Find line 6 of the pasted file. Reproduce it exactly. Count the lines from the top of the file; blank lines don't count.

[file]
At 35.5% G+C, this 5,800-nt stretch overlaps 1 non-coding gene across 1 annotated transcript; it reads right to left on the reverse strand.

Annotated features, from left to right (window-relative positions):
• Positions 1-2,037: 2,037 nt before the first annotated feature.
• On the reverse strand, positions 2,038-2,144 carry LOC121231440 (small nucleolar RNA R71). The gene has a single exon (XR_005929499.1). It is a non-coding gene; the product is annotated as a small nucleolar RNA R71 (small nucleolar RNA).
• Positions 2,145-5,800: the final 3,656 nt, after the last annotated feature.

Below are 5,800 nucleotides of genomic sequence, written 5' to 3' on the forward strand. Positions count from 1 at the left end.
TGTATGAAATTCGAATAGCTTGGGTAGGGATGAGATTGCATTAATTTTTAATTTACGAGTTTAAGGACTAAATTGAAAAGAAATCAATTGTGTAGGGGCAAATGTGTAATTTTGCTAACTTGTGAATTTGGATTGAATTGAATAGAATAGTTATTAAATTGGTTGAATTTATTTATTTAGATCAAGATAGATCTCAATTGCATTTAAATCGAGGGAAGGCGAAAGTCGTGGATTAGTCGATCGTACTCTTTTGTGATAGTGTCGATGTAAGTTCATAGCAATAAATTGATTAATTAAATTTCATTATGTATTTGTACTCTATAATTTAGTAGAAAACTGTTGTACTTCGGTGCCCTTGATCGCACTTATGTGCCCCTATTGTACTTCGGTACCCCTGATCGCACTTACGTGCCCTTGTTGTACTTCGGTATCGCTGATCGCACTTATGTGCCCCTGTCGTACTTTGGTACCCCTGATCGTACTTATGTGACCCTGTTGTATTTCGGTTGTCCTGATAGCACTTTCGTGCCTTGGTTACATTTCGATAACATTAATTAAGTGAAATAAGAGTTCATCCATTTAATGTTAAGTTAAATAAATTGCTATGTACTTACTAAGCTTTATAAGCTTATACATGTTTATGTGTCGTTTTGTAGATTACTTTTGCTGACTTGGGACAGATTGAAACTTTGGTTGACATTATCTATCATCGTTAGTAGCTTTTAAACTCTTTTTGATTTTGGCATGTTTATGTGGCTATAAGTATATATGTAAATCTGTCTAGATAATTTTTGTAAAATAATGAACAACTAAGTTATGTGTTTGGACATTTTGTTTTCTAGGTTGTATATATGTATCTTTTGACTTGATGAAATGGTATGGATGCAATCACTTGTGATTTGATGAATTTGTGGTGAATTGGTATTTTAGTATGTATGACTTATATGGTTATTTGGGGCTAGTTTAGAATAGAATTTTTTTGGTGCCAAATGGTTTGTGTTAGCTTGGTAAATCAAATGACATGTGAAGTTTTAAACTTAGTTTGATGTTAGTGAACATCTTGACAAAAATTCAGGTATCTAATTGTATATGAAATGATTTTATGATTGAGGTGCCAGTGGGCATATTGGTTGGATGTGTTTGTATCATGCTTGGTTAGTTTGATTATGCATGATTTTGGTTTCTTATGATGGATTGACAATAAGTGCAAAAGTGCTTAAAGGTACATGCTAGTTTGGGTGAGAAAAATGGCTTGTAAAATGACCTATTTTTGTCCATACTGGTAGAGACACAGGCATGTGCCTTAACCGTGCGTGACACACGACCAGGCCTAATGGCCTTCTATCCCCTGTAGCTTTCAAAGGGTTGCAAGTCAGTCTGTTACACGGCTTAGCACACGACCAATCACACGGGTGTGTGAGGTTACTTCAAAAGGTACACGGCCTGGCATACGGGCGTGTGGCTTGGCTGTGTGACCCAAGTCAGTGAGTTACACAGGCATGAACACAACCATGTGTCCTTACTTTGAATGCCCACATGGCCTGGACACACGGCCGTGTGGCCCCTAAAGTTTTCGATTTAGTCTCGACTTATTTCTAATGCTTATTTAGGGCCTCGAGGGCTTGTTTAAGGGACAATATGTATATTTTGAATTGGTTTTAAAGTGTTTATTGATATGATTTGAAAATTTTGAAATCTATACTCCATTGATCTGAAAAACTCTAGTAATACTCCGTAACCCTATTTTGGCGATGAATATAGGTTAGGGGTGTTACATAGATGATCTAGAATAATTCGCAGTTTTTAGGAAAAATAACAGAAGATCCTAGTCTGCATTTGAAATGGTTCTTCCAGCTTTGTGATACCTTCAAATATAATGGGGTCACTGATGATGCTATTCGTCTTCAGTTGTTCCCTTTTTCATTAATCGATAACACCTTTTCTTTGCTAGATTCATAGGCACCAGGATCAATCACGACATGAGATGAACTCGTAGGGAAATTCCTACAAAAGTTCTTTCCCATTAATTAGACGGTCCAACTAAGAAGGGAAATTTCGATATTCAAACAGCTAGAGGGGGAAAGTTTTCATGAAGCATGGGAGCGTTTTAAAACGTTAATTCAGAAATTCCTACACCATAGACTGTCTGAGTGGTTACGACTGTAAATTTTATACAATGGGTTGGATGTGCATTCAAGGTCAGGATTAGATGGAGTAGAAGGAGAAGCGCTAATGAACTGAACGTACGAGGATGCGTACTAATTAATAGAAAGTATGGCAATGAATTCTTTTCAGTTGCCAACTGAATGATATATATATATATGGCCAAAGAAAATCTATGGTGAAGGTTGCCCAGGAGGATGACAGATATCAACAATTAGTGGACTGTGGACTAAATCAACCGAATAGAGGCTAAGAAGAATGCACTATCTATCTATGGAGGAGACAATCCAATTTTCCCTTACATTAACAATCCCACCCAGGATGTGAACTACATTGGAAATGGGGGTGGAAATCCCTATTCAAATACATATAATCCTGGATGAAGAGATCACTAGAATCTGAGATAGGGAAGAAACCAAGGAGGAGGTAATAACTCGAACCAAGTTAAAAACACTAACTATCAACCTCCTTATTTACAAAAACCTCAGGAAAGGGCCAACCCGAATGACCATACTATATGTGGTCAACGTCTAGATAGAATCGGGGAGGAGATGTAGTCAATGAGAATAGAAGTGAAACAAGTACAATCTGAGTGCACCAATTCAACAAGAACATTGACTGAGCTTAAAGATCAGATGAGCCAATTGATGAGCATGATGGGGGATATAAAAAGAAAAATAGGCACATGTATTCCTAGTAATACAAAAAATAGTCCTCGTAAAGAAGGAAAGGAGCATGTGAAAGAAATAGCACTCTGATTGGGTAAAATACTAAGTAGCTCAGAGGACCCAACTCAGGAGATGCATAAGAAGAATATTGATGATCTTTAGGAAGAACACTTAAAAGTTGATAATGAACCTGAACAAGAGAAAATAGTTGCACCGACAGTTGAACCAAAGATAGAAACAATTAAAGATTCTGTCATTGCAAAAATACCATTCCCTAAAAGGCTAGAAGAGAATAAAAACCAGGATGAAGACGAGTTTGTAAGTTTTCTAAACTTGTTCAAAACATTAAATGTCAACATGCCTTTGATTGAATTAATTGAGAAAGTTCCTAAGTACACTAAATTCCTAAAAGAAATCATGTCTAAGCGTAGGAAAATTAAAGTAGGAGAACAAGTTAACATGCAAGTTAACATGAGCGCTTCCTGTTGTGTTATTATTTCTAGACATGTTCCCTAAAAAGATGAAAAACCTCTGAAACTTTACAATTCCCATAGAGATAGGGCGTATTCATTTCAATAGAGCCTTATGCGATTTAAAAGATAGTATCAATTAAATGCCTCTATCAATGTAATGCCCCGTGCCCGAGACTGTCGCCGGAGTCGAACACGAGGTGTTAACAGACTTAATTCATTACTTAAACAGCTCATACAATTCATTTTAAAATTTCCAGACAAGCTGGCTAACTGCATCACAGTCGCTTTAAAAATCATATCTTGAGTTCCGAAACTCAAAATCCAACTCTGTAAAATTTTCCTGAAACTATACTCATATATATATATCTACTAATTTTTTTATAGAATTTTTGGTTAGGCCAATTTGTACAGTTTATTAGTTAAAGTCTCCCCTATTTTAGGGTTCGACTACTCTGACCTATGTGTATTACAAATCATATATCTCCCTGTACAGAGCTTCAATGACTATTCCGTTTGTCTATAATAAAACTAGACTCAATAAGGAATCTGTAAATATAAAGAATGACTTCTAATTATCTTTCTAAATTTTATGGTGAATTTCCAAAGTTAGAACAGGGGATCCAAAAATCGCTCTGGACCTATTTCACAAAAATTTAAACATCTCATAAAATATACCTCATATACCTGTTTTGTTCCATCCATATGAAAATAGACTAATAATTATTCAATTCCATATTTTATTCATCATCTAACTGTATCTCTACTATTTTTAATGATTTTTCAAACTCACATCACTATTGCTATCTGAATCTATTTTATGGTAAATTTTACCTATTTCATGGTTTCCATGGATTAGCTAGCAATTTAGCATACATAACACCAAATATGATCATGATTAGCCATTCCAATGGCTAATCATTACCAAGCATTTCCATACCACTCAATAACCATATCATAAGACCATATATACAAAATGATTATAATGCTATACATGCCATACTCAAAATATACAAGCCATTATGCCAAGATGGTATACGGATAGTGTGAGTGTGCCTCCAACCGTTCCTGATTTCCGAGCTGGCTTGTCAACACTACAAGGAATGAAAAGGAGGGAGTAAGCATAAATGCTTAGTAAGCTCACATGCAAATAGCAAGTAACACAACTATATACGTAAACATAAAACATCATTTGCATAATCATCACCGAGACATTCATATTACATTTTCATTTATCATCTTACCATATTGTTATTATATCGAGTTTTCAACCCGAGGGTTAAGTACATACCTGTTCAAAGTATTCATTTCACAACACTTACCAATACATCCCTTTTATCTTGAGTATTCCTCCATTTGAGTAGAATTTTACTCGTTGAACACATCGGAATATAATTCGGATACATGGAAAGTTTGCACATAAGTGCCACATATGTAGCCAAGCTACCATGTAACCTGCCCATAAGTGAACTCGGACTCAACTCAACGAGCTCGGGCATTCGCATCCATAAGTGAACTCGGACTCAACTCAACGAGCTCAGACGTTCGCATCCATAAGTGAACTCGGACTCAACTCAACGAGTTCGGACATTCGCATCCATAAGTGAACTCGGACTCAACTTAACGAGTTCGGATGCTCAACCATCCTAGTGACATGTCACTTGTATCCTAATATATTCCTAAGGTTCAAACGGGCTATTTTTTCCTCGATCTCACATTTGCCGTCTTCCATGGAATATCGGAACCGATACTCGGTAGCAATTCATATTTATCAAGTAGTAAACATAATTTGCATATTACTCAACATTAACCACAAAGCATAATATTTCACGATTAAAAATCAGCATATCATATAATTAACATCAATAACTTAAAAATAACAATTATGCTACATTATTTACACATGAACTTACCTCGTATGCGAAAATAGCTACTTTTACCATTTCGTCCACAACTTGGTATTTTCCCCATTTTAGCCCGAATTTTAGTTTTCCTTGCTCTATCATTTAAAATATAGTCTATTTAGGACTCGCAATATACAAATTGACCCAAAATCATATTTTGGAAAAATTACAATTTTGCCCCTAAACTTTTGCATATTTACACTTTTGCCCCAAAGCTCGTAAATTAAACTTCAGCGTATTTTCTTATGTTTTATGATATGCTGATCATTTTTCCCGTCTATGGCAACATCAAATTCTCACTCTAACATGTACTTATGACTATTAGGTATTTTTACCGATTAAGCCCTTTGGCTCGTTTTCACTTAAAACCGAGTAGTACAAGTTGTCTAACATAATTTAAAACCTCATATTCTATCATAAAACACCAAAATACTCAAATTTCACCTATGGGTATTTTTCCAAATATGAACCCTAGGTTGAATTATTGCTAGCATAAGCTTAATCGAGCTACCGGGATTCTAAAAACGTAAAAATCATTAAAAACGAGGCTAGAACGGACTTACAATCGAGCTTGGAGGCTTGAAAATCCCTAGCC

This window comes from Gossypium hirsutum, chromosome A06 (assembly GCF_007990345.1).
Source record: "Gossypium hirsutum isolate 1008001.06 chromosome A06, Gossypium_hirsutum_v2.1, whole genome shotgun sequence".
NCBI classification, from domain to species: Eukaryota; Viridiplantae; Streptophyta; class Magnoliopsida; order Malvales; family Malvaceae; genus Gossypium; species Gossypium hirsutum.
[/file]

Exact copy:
Below are 5,800 nucleotides of genomic sequence, written 5' to 3' on the forward strand. Positions count from 1 at the left end.